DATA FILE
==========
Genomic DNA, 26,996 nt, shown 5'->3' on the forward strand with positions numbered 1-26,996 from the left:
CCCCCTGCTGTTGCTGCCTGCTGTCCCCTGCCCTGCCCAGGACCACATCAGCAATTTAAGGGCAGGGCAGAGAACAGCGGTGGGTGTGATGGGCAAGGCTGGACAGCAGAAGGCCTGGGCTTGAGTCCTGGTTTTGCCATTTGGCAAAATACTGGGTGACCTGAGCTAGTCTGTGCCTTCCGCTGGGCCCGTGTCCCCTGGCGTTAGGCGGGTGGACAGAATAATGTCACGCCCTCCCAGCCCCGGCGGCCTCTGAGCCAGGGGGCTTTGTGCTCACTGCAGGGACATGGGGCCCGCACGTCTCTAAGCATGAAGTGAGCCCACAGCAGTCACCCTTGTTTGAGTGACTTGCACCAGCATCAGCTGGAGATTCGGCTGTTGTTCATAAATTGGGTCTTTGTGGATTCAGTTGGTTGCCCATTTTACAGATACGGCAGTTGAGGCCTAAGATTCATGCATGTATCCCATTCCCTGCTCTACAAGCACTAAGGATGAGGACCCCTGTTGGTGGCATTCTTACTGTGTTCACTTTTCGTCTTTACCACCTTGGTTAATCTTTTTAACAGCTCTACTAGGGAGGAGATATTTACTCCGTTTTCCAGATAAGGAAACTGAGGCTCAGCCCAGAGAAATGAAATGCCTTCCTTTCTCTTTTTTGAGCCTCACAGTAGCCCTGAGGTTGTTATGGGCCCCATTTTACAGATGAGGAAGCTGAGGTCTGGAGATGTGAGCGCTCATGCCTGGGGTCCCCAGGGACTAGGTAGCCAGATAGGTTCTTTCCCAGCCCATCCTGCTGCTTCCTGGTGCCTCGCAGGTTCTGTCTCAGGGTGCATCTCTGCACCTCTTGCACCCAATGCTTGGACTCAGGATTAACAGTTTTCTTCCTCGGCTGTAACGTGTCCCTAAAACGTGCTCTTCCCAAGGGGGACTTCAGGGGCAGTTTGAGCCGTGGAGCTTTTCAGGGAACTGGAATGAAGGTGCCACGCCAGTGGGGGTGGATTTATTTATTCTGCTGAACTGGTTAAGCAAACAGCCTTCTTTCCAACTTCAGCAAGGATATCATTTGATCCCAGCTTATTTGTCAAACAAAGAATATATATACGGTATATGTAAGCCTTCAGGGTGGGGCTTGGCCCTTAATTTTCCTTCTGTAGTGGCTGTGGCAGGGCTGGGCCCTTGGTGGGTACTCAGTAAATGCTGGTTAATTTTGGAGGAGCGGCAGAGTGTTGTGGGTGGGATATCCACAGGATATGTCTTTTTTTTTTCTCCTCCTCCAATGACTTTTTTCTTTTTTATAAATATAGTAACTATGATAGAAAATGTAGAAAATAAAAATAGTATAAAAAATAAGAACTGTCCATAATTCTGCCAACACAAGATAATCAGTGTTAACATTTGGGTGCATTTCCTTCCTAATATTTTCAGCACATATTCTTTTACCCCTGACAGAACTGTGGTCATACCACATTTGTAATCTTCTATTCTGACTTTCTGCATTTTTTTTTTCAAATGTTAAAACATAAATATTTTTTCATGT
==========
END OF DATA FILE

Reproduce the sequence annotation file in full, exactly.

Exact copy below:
Genomic DNA, 26,996 nt, shown 5'->3' on the forward strand with positions numbered 1-26,996 from the left:
CCCCCTGCTGTTGCTGCCTGCTGTCCCCTGCCCTGCCCAGGACCACATCAGCAATTTAAGGGCAGGGCAGAGAACAGCGGTGGGTGTGATGGGCAAGGCTGGACAGCAGAAGGCCTGGGCTTGAGTCCTGGTTTTGCCATTTGGCAAAATACTGGGTGACCTGAGCTAGTCTGTGCCTTCCGCTGGGCCCGTGTCCCCTGGCGTTAGGCGGGTGGACAGAATAATGTCACGCCCTCCCAGCCCCGGCGGCCTCTGAGCCAGGGGGCTTTGTGCTCACTGCAGGGACATGGGGCCCGCACGTCTCTAAGCATGAAGTGAGCCCACAGCAGTCACCCTTGTTTGAGTGACTTGCACCAGCATCAGCTGGAGATTCGGCTGTTGTTCATAAATTGGGTCTTTGTGGATTCAGTTGGTTGCCCATTTTACAGATACGGCAGTTGAGGCCTAAGATTCATGCATGTATCCCATTCCCTGCTCTACAAGCACTAAGGATGAGGACCCCTGTTGGTGGCATTCTTACTGTGTTCACTTTTCGTCTTTACCACCTTGGTTAATCTTTTTAACAGCTCTACTAGGGAGGAGATATTTACTCCGTTTTCCAGATAAGGAAACTGAGGCTCAGCCCAGAGAAATGAAATGCCTTCCTTTCTCTTTTTTGAGCCTCACAGTAGCCCTGAGGTTGTTATGGGCCCCATTTTACAGATGAGGAAGCTGAGGTCTGGAGATGTGAGCGCTCATGCCTGGGGTCCCCAGGGACTAGGTAGCCAGATAGGTTCTTTCCCAGCCCATCCTGCTGCTTCCTGGTGCCTCGCAGGTTCTGTCTCAGGGTGCATCTCTGCACCTCTTGCACCCAATGCTTGGACTCAGGATTAACAGTTTTCTTCCTCGGCTGTAACGTGTCCCTAAAACGTGCTCTTCCCAAGGGGGACTTCAGGGGCAGTTTGAGCCGTGGAGCTTTTCAGGGAACTGGAATGAAGGTGCCACGCCAGTGGGGGTGGATTTATTTATTCTGCTGAACTGGTTAAGCAAACAGCCTTCTTTCCAACTTCAGCAAGGATATCATTTGATCCCAGCTTATTTGTCAAACAAAGAATATATATACGGTATATGTAAGCCTTCAGGGTGGGGCTTGGCCCTTAATTTTCCTTCTGTAGTGGCTGTGGCAGGGCTGGGCCCTTGGTGGGTACTCAGTAAATGCTGGTTAATTTTGGAGGAGCGGCAGAGTGTTGTGGGTGGGATATCCACAGGATATGTCTTTTTTTTTTCTCCTCCTCCAATGACTTTTTTCTTTTTTATAAATATAGTAACTATGATAGAAAATGTAGAAAATAAAAATAGTATAAAAAATAAGAACTGTCCATAATTCTGCCAACACAAGATAATCAGTGTTAACATTTGGGTGCATTTCCTTCCTAATATTTTCAGCACATATTCTTTTACCCCTGACAGAACTGTGGTCATACCACATTTGTAATCTTCTATTCTGACTTTCTGCATTTTTTTTTTCAAATGTTAAAACATAAATATTTTTTCATGT